5 Public Speaking Venues You Can Schedule Today

B efore we get to the article on speaking venues, I have a couple of quick announcements.

1. Chapter 2 of the serial release of The Samson Effect is out today. If you have not read Chapter 1 yet, you can click on the TOC link at the top of the serial release link and start from the beginning. The Samson Effect is soon to be a major motion picture and NY Times best selling author Clive Cussler called it a “first rate thriller brimming with intrigue and adventure.”

2. The new video tip for my newsletter subscribers is out today. In it, I show subscribers how I added the Twitter counter and Retweet button to my Blogger blog. If you are not a subscriber of my video tips newsletter yet, you can join for free to watch this tip in just minutes from now. In fact, I will give you instant access to over 45 minutes of free video tips just for joining this free newsletter.

Now, on to today’s tip on finding public speaking venues you can schedule today:

One of the best ways to market your book is to get out and press the flesh via a public speaking event. To many authors-and many other people for that fact-public speaking is a terrifying prospect. However, by taking advantage of opportunities to speak, the prospect will become less and less terrifying and more and more enjoyable. But more importantly, it will help you sell many books over time.

One group I would encourage you to consider joining if you have apprehensions about public speaking is ToastMasters. I belonged to a few ToastMasters groups in my life, serving as a president in one of them. Through that group, I also had the opportunity to serve as a Master of Ceremonies of a prestigious civic event in Mobile, AL. My point in saying this is that once you set your sites on speaking, you’ll find opportunities you never knew existed.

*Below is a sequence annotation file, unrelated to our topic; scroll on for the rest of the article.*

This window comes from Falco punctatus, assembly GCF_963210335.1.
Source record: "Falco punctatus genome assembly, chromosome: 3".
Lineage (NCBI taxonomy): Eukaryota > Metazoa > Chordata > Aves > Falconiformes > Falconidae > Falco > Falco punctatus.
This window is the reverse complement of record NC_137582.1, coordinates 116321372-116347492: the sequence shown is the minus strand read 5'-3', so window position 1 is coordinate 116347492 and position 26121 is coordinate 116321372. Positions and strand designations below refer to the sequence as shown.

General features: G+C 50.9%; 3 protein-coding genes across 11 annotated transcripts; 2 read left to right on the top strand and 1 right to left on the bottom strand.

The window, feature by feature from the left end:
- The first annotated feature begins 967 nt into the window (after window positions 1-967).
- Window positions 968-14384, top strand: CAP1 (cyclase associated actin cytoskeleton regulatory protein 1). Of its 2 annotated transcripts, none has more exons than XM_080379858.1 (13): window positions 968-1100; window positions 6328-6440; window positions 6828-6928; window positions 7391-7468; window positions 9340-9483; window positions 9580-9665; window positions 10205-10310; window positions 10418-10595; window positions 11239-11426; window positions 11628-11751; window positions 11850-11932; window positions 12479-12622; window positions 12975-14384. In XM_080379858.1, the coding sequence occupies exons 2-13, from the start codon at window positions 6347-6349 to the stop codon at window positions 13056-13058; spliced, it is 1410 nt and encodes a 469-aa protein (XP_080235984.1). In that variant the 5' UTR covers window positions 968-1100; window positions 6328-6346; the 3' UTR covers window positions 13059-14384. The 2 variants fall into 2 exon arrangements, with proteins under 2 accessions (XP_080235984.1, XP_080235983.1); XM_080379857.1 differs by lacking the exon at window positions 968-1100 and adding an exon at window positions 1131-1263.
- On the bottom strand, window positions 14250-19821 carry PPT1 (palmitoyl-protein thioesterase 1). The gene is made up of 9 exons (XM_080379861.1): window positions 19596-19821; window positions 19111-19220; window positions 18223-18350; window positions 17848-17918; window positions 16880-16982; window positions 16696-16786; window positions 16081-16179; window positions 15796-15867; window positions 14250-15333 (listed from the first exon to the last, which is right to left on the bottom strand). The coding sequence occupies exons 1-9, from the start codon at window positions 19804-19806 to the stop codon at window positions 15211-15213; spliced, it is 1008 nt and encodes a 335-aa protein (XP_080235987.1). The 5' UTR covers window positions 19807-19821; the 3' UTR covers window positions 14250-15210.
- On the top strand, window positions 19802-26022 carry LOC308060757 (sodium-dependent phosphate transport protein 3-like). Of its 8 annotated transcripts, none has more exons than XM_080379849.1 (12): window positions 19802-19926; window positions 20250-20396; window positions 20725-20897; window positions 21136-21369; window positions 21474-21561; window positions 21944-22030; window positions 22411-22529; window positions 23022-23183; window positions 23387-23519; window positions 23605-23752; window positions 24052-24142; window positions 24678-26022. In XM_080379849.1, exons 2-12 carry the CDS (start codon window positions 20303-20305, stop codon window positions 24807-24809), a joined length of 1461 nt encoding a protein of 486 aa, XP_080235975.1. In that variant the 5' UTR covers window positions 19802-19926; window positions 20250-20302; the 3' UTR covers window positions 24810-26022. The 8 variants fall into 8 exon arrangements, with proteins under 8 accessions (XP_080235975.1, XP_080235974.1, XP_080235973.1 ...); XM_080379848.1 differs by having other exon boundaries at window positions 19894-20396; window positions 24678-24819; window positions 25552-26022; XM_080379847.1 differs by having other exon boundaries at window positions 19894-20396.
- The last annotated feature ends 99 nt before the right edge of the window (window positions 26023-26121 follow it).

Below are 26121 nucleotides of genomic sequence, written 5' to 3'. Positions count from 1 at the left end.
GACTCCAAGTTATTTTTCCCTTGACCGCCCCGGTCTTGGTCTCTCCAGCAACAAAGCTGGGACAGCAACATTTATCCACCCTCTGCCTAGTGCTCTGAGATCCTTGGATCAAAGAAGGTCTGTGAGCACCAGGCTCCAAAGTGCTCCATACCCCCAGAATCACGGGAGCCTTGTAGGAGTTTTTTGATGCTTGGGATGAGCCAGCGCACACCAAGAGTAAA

Consider these side effects of public speaking opportunities:

  • The audience is usually genuinely interested in what you have to say. The group you are speaking to probably works hard to find quality speakers.
  • An author is often seen as a celebrity of sorts, even if members in the audience have not heard of you or your book.
  • The more you speak, the better you will become. Honest! And more than likely, it will become more enjoyable.
  • The more memorable you make your speech, the more people will talk about you and your book.
  • The more you can teach your audience through your speech, the more you will be remembered, and maybe even asked back as a return speaker.
  • The more experience you get as a speaker, the less you have to find venues and the more you will be approached to be a guest speaker.
  • Many times, the organization you are speaking to will publicize your engagement in the local media or to their own membership.

At first, you may not make much money speaking to groups, but after cutting your teeth, polishing your delivery, and gaining a reputation as a first rate speaker, you may see the paid engagements start popping up more and more. Until then, here are some ideas on what groups you can contact today about setting up speaking opportunities.